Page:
Some of you may have noticed I’ve slowed down the frequency of when I post. After three and a half years and 1,300 posts, I’m a little pooped.
Truthfully, while the blog adds five to 15 new subscribers every day, readership is stagnant, which has dimmed my enthusiasm. There are only so many hours in the day, and most them I have to devote to income-producing work.
But I’ve been busy as hell, even if less visible here.
I loved my hooky day last Friday, feeling healthy again for the first time in three weeks. As North American readers know, we’re in the middle of a major flu epidemic. So I thought, great! I’m healthy again, and did the usual Kelly thing, of 0 to 60 in six seconds. Everyone in our family seems to run at two speeds, reallyfast or asleep.
Saturday I spent much of the afternoon — sexy! — reading three white papers about the use of mobile technology in retail, an issue I needed to understand before some meetings later this week. Then I spent more time on the phone grilling two friends in Silicon Valley, who understand tech, about an idea I have so I could start to see every possible problem and obstacle.
Basically, I’m living the very story I wrote, trying to reinvent myself and transfer some of my skills, knowledge and contacts into a few new areas, especially ones that pay a lot better than journalism. In March 2007, I kept working (while ill) and landed in the hospital with a 104 degree temperature with pneumonia. Three days on an IV taught me that when I get sick (rarely), rest.
(Oh, right, here I am anyway.)
This time, I’m checking my temperature very regularly, that’s for sure.
Sunday was fun, as my New York Times business story about people over 50 re-inventing themselves professionally climbed the charts — to 4th most read and 4th most emailed of the entire Sunday paper. Then 258 people commented, from Moscow to Brazil.
It was highly instructive!
I thought Clare Novak, a single 58-year-old, had made a really interesting and adventurous choice by moving to Islamabad to work. But about 95 percent of commenters were appalled — at her choice of country (it’s work!), at her restricted lifestyle there and by the fact (hello, recession?) she even had to leave the United States in order to get a decent job.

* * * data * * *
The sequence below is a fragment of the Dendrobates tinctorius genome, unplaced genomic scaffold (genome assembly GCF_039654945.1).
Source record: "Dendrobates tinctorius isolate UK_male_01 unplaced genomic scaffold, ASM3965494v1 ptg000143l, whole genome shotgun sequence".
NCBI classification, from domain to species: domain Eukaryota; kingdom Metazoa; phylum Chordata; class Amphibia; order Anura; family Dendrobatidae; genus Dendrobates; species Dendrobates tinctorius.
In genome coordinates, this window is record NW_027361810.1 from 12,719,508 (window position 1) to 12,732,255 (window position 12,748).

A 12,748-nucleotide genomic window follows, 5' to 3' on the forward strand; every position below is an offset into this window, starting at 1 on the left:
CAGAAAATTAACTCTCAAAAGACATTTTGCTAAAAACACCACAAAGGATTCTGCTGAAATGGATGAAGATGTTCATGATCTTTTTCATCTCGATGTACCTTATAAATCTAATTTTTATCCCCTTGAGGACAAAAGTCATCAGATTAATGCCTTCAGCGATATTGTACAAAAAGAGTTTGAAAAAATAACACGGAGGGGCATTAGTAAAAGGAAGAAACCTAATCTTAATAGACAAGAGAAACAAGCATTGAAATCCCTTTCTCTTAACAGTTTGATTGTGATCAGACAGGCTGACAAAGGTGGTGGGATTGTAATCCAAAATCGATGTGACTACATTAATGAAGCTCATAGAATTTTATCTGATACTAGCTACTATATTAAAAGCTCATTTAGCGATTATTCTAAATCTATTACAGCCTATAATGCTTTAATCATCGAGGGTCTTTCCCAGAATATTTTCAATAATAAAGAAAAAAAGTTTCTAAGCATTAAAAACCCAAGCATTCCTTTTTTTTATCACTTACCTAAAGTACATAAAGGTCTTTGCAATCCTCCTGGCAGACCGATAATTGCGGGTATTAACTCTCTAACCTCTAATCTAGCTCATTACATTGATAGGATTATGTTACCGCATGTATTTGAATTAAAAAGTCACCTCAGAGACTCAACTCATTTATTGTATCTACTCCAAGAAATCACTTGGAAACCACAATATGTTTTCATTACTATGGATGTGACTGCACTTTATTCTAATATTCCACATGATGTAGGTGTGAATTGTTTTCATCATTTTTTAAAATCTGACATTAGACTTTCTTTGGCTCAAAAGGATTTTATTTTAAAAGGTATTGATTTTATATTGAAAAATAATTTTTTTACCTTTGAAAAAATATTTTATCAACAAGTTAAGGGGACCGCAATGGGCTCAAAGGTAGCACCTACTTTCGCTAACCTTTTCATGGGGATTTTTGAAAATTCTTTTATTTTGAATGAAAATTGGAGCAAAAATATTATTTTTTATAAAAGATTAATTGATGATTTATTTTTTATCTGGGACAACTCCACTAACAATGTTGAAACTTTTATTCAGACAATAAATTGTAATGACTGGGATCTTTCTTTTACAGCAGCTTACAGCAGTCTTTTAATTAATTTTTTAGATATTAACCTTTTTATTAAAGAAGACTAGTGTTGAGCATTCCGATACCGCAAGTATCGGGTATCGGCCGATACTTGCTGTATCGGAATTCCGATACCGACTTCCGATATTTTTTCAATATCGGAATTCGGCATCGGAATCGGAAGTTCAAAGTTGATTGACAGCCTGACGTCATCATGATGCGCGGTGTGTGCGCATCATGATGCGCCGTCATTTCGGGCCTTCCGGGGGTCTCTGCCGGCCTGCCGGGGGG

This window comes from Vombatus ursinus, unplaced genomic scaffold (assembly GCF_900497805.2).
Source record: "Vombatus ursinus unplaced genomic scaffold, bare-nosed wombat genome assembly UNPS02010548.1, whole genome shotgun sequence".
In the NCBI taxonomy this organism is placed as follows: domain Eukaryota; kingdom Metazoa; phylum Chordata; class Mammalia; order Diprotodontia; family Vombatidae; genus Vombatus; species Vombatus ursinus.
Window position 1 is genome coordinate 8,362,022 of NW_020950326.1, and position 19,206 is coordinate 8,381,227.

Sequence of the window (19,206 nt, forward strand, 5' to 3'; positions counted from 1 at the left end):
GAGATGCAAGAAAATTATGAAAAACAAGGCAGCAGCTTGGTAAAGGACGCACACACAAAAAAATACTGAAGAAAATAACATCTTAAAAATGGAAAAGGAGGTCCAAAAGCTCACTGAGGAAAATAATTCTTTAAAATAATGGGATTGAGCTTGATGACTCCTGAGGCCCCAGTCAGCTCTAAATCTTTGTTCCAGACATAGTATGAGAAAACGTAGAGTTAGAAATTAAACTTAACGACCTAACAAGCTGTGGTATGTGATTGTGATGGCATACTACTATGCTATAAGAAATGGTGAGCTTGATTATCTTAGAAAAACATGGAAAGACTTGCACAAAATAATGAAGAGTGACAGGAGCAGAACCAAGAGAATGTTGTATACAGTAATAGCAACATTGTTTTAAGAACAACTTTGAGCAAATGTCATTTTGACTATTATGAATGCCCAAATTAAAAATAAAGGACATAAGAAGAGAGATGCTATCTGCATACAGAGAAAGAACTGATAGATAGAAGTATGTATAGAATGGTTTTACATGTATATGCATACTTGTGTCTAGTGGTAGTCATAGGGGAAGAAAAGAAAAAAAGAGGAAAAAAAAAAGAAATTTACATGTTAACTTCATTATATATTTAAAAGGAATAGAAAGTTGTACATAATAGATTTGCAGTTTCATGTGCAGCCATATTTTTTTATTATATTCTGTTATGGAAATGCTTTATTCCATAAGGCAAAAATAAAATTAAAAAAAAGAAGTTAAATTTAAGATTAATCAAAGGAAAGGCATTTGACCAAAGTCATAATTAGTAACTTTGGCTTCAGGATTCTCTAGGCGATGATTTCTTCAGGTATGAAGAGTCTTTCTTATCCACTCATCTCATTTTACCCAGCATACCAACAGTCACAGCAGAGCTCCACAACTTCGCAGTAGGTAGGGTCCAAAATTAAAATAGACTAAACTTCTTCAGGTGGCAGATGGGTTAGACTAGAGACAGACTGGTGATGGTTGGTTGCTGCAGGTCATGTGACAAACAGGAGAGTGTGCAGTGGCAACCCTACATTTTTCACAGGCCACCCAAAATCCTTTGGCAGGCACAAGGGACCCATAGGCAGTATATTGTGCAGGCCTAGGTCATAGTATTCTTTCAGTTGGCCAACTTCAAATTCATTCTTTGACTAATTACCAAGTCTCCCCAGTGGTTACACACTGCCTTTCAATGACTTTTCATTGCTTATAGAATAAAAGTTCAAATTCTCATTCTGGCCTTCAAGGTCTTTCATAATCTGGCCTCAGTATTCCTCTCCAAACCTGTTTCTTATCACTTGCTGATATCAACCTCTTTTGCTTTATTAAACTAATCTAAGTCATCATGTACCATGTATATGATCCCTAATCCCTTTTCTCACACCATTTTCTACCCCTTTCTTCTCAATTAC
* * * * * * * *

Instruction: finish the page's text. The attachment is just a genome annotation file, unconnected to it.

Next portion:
Many people — fairly — criticized me for not explicitly mentioning or addressing the elephant in the room, age discrimination. But I felt there wasn’t much to say other than it’s rampant and illegal.
Monday morning, I took a jazz dance class and almost-sort-of-maybe did a pirouette for the first time in three years, wondering how my new hip would hold up. Then I drove into Manhattan to meet a software executive for a business lunch, a man who made me an interesting business proposition to work with his company. I’m not sure where it will lead, but it’s heartening to feel I have value beyond journalism and publishing.
I spent Monday, Tuesday and Wednesday at the Big Show, the annual convention of the National Retail Federation, a place I need to visit to keep up on trends, say hello to contacts and gather story ideas. But to reach the Javits Center meant taking the commuter train and bus, then standing and talking for hours…exhausting and very likely exposing me to tons of germs.
By Wednesday morning, I was ill again. As I sat there idly reading email, BBC’s World Have Your Say suddenly asked, from London, if I could watch Obama’s speech on guns — and respond to it, live on the radio, for an hour. Luckily, Javits is a short easy walk to the BBC’s offices, so I did it.
We lost half the show’s time to the Algerian hostage crisis (that’s the news biz). I made some notes and dove in anyway.
Weary, frazzled and increasingly impatient with the tedious rhetoric of gunners, I told one guest of his “insane paranoia” — which resulted in a hateful email from a listener within hours.
Time to go home and sleep and drink tea.
So I’m typing this from the sofa (big exciting change from bed!), warm and calm and enjoying silence. I have been busy pitching a bunch of ideas to everyone from Glamour, Country Living and Ladies Home Journal to a Canadian business magazine. I turned down an offer of $350 from a Canadian newspaper for a story that would have been picked up nationally by their chain (for no additional pay) and would have taken me at least five hours to produce. I try to be thoughtful about what work I commit to. At this point in my life, there are opportunity costs to filling up my work sked with stuff that doesn’t matter much or pay well.
I cashed checks from two private clients for consulting, checked in with the fabulous C. who is putting together my marketing materials for Malled speaking engagements, and set up four phone interviews for Monday and Tuesday. I feel a little better today and plan to sleep all weekend.
I still have to finish two stories next week before we head up to Canada, where we’ll visit my Dad, see friends and I have meetings in Toronto and Montreal.
How was your week?